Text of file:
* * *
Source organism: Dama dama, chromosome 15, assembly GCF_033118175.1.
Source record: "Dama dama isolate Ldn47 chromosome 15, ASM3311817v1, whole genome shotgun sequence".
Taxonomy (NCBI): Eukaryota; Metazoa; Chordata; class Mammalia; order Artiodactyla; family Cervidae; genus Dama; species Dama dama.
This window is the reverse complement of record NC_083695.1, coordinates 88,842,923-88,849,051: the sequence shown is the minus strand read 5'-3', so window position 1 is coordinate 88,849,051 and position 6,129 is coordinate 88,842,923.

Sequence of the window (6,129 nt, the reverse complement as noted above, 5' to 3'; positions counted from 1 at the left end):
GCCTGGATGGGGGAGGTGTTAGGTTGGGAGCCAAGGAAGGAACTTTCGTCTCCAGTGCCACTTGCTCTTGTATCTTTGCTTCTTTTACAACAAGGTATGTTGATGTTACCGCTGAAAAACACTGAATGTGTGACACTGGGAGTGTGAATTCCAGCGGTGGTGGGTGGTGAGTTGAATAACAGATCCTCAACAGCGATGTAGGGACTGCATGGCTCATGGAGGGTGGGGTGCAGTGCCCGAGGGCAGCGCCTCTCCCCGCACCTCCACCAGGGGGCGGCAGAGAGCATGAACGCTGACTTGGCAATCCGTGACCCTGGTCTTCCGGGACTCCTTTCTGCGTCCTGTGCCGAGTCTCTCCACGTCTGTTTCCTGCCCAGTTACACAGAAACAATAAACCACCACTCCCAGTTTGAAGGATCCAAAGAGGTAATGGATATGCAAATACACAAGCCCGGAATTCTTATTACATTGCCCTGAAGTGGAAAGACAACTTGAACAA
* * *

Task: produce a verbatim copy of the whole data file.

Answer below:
Source organism: Dama dama, chromosome 15, assembly GCF_033118175.1.
Source record: "Dama dama isolate Ldn47 chromosome 15, ASM3311817v1, whole genome shotgun sequence".
Taxonomy (NCBI): Eukaryota; Metazoa; Chordata; class Mammalia; order Artiodactyla; family Cervidae; genus Dama; species Dama dama.
This window is the reverse complement of record NC_083695.1, coordinates 88,842,923-88,849,051: the sequence shown is the minus strand read 5'-3', so window position 1 is coordinate 88,849,051 and position 6,129 is coordinate 88,842,923.

Sequence of the window (6,129 nt, the reverse complement as noted above, 5' to 3'; positions counted from 1 at the left end):
GCCTGGATGGGGGAGGTGTTAGGTTGGGAGCCAAGGAAGGAACTTTCGTCTCCAGTGCCACTTGCTCTTGTATCTTTGCTTCTTTTACAACAAGGTATGTTGATGTTACCGCTGAAAAACACTGAATGTGTGACACTGGGAGTGTGAATTCCAGCGGTGGTGGGTGGTGAGTTGAATAACAGATCCTCAACAGCGATGTAGGGACTGCATGGCTCATGGAGGGTGGGGTGCAGTGCCCGAGGGCAGCGCCTCTCCCCGCACCTCCACCAGGGGGCGGCAGAGAGCATGAACGCTGACTTGGCAATCCGTGACCCTGGTCTTCCGGGACTCCTTTCTGCGTCCTGTGCCGAGTCTCTCCACGTCTGTTTCCTGCCCAGTTACACAGAAACAATAAACCACCACTCCCAGTTTGAAGGATCCAAAGAGGTAATGGATATGCAAATACACAAGCCCGGAATTCTTATTACATTGCCCTGAAGTGGAAAGACAACTTGAACAA